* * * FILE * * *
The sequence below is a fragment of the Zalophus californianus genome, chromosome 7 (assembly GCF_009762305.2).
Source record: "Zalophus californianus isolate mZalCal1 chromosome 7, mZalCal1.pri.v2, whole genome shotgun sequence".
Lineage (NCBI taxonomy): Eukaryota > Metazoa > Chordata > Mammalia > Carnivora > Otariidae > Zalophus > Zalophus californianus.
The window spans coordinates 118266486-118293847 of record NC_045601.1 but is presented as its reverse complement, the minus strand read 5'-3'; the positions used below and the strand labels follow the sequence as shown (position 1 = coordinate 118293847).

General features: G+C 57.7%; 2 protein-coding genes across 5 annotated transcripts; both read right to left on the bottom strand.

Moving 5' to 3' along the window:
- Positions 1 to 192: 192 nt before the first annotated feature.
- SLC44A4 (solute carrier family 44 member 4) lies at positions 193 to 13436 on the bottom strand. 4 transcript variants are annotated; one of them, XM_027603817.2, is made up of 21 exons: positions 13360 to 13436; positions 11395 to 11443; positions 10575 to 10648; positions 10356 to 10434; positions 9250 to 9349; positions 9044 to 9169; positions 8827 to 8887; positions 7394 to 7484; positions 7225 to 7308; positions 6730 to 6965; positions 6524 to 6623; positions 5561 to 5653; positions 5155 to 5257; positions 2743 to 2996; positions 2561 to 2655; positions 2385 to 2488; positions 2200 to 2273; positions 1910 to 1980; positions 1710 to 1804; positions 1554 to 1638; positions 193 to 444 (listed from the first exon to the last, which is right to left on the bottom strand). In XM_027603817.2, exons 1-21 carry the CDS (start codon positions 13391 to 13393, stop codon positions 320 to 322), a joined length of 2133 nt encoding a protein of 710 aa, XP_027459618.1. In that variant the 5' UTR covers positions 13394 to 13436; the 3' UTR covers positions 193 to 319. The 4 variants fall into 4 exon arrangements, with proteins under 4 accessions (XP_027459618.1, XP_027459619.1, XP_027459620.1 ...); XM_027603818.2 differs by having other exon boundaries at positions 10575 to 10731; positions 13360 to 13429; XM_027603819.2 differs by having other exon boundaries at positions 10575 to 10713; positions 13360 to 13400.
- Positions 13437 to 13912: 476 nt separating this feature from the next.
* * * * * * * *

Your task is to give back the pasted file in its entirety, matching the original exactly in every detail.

The sequence below is a fragment of the Zalophus californianus genome, chromosome 7 (assembly GCF_009762305.2).
Source record: "Zalophus californianus isolate mZalCal1 chromosome 7, mZalCal1.pri.v2, whole genome shotgun sequence".
Lineage (NCBI taxonomy): Eukaryota > Metazoa > Chordata > Mammalia > Carnivora > Otariidae > Zalophus > Zalophus californianus.
The window spans coordinates 118266486-118293847 of record NC_045601.1 but is presented as its reverse complement, the minus strand read 5'-3'; the positions used below and the strand labels follow the sequence as shown (position 1 = coordinate 118293847).

General features: G+C 57.7%; 2 protein-coding genes across 5 annotated transcripts; both read right to left on the bottom strand.

Moving 5' to 3' along the window:
- Positions 1 to 192: 192 nt before the first annotated feature.
- SLC44A4 (solute carrier family 44 member 4) lies at positions 193 to 13436 on the bottom strand. 4 transcript variants are annotated; one of them, XM_027603817.2, is made up of 21 exons: positions 13360 to 13436; positions 11395 to 11443; positions 10575 to 10648; positions 10356 to 10434; positions 9250 to 9349; positions 9044 to 9169; positions 8827 to 8887; positions 7394 to 7484; positions 7225 to 7308; positions 6730 to 6965; positions 6524 to 6623; positions 5561 to 5653; positions 5155 to 5257; positions 2743 to 2996; positions 2561 to 2655; positions 2385 to 2488; positions 2200 to 2273; positions 1910 to 1980; positions 1710 to 1804; positions 1554 to 1638; positions 193 to 444 (listed from the first exon to the last, which is right to left on the bottom strand). In XM_027603817.2, exons 1-21 carry the CDS (start codon positions 13391 to 13393, stop codon positions 320 to 322), a joined length of 2133 nt encoding a protein of 710 aa, XP_027459618.1. In that variant the 5' UTR covers positions 13394 to 13436; the 3' UTR covers positions 193 to 319. The 4 variants fall into 4 exon arrangements, with proteins under 4 accessions (XP_027459618.1, XP_027459619.1, XP_027459620.1 ...); XM_027603818.2 differs by having other exon boundaries at positions 10575 to 10731; positions 13360 to 13429; XM_027603819.2 differs by having other exon boundaries at positions 10575 to 10713; positions 13360 to 13400.
- Positions 13437 to 13912: 476 nt separating this feature from the next.